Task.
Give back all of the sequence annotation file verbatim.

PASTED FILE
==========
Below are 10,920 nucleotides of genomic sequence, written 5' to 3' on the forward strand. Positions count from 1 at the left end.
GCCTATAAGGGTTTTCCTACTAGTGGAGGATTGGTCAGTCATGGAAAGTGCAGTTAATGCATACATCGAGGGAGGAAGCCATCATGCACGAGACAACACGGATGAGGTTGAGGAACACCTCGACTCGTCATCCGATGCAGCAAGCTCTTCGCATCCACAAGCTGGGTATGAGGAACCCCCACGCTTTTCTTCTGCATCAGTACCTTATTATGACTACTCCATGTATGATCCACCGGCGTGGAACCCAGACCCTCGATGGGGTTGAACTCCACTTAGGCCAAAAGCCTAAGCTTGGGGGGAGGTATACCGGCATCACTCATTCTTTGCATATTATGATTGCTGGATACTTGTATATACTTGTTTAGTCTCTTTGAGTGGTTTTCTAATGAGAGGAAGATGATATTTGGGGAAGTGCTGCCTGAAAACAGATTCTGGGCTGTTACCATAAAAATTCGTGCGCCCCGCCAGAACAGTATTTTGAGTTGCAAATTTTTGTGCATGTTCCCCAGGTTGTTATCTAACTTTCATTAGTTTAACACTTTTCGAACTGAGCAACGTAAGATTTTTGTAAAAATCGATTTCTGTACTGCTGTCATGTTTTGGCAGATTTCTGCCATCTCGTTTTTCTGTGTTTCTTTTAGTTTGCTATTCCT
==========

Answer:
Below are 10,920 nucleotides of genomic sequence, written 5' to 3' on the forward strand. Positions count from 1 at the left end.
GCCTATAAGGGTTTTCCTACTAGTGGAGGATTGGTCAGTCATGGAAAGTGCAGTTAATGCATACATCGAGGGAGGAAGCCATCATGCACGAGACAACACGGATGAGGTTGAGGAACACCTCGACTCGTCATCCGATGCAGCAAGCTCTTCGCATCCACAAGCTGGGTATGAGGAACCCCCACGCTTTTCTTCTGCATCAGTACCTTATTATGACTACTCCATGTATGATCCACCGGCGTGGAACCCAGACCCTCGATGGGGTTGAACTCCACTTAGGCCAAAAGCCTAAGCTTGGGGGGAGGTATACCGGCATCACTCATTCTTTGCATATTATGATTGCTGGATACTTGTATATACTTGTTTAGTCTCTTTGAGTGGTTTTCTAATGAGAGGAAGATGATATTTGGGGAAGTGCTGCCTGAAAACAGATTCTGGGCTGTTACCATAAAAATTCGTGCGCCCCGCCAGAACAGTATTTTGAGTTGCAAATTTTTGTGCATGTTCCCCAGGTTGTTATCTAACTTTCATTAGTTTAACACTTTTCGAACTGAGCAACGTAAGATTTTTGTAAAAATCGATTTCTGTACTGCTGTCATGTTTTGGCAGATTTCTGCCATCTCGTTTTTCTGTGTTTCTTTTAGTTTGCTATTCCT